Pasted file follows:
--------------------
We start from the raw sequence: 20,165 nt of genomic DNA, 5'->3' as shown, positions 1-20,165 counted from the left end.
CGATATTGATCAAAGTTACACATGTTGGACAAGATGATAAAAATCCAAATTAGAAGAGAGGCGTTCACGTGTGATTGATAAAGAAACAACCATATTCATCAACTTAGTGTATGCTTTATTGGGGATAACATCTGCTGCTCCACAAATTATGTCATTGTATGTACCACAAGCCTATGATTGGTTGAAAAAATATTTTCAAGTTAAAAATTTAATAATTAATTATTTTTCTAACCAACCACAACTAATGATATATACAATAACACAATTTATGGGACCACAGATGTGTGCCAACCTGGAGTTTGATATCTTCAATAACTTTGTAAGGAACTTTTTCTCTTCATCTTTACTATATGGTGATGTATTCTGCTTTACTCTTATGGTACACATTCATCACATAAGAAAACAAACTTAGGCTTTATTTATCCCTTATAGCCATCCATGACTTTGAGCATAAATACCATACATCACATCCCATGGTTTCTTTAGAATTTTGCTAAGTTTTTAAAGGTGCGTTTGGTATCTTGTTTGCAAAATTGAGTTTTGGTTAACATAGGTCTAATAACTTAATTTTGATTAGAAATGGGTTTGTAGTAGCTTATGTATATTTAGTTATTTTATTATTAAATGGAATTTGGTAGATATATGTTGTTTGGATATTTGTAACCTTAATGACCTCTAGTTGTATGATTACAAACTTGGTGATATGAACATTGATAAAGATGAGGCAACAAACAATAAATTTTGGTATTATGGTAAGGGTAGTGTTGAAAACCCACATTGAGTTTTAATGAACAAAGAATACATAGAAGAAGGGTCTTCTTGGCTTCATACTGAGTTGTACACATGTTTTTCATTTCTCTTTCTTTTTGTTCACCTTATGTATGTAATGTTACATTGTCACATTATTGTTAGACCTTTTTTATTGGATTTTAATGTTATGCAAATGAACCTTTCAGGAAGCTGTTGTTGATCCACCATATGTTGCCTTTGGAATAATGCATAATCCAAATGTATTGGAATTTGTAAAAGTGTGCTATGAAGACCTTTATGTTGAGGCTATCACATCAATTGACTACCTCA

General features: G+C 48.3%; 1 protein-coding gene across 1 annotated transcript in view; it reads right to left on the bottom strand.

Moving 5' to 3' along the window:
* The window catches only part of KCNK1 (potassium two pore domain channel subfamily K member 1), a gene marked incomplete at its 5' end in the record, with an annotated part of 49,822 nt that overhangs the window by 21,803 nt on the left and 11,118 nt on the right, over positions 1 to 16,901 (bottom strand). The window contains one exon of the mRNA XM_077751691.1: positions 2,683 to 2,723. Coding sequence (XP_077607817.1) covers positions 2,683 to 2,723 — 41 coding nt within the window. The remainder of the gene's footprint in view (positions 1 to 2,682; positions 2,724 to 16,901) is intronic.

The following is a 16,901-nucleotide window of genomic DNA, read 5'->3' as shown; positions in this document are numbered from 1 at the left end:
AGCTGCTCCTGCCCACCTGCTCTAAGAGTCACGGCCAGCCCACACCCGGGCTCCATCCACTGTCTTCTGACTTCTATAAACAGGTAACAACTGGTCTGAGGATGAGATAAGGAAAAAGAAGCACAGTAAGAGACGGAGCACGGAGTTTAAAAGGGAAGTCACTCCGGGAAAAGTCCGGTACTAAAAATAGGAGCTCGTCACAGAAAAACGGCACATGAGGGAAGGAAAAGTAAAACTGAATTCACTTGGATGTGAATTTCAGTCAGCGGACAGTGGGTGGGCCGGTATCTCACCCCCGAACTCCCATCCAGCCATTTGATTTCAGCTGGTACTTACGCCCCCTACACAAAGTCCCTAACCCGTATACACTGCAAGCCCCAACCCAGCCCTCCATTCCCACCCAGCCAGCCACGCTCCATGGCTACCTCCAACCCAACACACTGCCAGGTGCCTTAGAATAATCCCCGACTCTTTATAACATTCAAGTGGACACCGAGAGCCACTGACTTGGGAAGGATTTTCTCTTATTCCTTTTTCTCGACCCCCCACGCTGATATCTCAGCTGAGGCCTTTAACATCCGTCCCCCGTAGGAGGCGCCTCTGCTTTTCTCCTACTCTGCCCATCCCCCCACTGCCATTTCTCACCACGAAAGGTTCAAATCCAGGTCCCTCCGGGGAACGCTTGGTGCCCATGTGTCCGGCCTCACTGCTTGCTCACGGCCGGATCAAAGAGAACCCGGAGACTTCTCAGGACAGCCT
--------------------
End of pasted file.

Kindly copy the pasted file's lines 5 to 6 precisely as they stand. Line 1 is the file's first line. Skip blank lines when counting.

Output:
* The window catches only part of KCNK1 (potassium two pore domain channel subfamily K member 1), a gene marked incomplete at its 5' end in the record, with an annotated part of 49,822 nt that overhangs the window by 21,803 nt on the left and 11,118 nt on the right, over positions 1 to 16,901 (bottom strand). The window contains one exon of the mRNA XM_077751691.1: positions 2,683 to 2,723. Coding sequence (XP_077607817.1) covers positions 2,683 to 2,723 — 41 coding nt within the window. The remainder of the gene's footprint in view (positions 1 to 2,682; positions 2,724 to 16,901) is intronic.

The following is a 16,901-nucleotide window of genomic DNA, read 5'->3' as shown; positions in this document are numbered from 1 at the left end: